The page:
Economy

Truss cut the most popular taxes — this wasn’t an accident, but it may be a mistake

Black background, red scissors,


The recent U-turn on cutting the top rate of income tax has shown that even a government willing to “do unpopular things” to grow the UK economy is constrained by the need for public support.

The negative public reaction to chancellor Kwasi Kwarteng’s September 23 mini-budget came in part from its impact on Britain’s economy. But even before the financial market reaction, the design of the Conservative fiscal plan shows Truss believes that getting the right set of economic policies for growth means paying less attention to public opinion about taxes.

Certainly, governments need to raise revenues, and cutting taxes is often politically advantageous. But the popularity payoff in terms of “bang for buck” varies because some taxes are more popular among voters as a way to raise revenue than others. Cutting the most hated taxes, therefore, should deliver more of an electoral boost than cutting those that are more popular.

UK prime minister Liz Truss has said she is prepared to “do unpopular things” to boost economic growth.

It is hard to compare which taxes are more unpopular, however. This is because they take different amounts of money, as well as being different types of tax. So, to work out which are the most or least popular ways for the government to raise revenues, asking people to compare tax increases or decreases with the same impact on revenues is useful. For example, you might ask someone: “If you could choose, which tax would you cut to reduce government revenue by £1 billion?”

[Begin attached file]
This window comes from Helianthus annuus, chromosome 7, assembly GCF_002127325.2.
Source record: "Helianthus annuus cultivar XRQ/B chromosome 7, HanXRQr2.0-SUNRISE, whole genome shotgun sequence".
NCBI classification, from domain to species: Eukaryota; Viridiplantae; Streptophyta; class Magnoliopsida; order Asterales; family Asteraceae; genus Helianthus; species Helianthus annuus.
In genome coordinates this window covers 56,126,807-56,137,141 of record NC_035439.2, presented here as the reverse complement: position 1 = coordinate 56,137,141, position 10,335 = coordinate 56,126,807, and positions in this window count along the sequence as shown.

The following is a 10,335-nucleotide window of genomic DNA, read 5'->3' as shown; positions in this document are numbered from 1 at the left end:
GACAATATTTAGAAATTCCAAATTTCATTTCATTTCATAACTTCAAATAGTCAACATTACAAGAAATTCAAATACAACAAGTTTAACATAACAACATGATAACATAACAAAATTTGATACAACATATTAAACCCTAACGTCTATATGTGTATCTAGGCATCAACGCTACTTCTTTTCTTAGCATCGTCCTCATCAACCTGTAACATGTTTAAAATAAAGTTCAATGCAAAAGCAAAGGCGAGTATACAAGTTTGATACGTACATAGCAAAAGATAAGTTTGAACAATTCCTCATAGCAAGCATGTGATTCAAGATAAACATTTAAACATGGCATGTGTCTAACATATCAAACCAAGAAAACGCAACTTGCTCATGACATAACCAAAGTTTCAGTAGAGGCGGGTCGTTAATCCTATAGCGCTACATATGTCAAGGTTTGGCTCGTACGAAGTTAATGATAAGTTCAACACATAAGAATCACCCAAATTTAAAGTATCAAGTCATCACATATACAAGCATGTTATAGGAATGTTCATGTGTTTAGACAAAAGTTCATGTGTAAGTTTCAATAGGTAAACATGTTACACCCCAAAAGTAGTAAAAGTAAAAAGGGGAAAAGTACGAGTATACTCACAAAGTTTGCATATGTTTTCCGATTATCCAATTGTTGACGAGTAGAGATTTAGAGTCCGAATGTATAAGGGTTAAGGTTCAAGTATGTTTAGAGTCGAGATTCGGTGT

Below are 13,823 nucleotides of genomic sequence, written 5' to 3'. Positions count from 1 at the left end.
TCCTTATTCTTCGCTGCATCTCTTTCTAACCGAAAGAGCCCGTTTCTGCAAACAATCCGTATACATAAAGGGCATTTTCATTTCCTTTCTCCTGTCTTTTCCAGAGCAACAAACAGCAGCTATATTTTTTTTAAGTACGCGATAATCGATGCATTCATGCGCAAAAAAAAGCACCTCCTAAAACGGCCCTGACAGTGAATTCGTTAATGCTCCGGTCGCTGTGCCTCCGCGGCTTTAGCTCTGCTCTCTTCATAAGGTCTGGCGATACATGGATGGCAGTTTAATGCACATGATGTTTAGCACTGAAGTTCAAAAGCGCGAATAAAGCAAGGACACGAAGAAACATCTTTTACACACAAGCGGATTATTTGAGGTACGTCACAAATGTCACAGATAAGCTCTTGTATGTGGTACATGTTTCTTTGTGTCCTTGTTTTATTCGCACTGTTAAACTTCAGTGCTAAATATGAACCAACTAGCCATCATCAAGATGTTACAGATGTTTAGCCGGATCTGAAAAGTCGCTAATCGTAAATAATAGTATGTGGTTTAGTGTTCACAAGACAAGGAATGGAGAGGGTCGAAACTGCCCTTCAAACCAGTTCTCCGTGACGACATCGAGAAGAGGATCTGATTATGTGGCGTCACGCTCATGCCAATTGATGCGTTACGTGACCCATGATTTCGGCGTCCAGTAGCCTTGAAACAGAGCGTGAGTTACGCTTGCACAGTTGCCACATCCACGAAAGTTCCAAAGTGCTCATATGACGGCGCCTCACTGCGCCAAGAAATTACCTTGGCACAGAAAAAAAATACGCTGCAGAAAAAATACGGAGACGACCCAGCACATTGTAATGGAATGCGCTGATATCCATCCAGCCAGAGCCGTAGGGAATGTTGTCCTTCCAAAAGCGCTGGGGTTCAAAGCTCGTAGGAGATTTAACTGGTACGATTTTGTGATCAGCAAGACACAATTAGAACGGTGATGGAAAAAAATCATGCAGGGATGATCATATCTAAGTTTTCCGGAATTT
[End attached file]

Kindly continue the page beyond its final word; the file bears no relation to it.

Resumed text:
As part of our ongoing research into attitudes towards government budgets, we conducted a survey last year among a representative sample of the UK public that asked such questions, based on tax rate and threshold changes that would lead to the same revenue increase or decrease. We gave people a choice between two specific options. This let us measure the relative popularity of different taxes as a means of raising revenue, and the reverse – the relative support for different types of cuts (that is, changes that reduce the overall tax take).

For the purposes of our research, popular taxes are those that more of the respondents would choose to increase to raise revenues or at least wouldn’t decrease, given the choice. Unpopular taxes are those that more people would choose to cut and fewer would choose to increase.

The popularity vote

We found that people were not keen on cuts to corporation tax, alcohol and tobacco duties, and the higher and additional rates of personal income tax.

But these were almost exactly the same as those the government chose to cut (or cancelled proposed raises for) in September’s mini-budget. The abolition of the 45p rate of income tax was the fourth most unpopular way to cut taxes out of the 23 options we presented.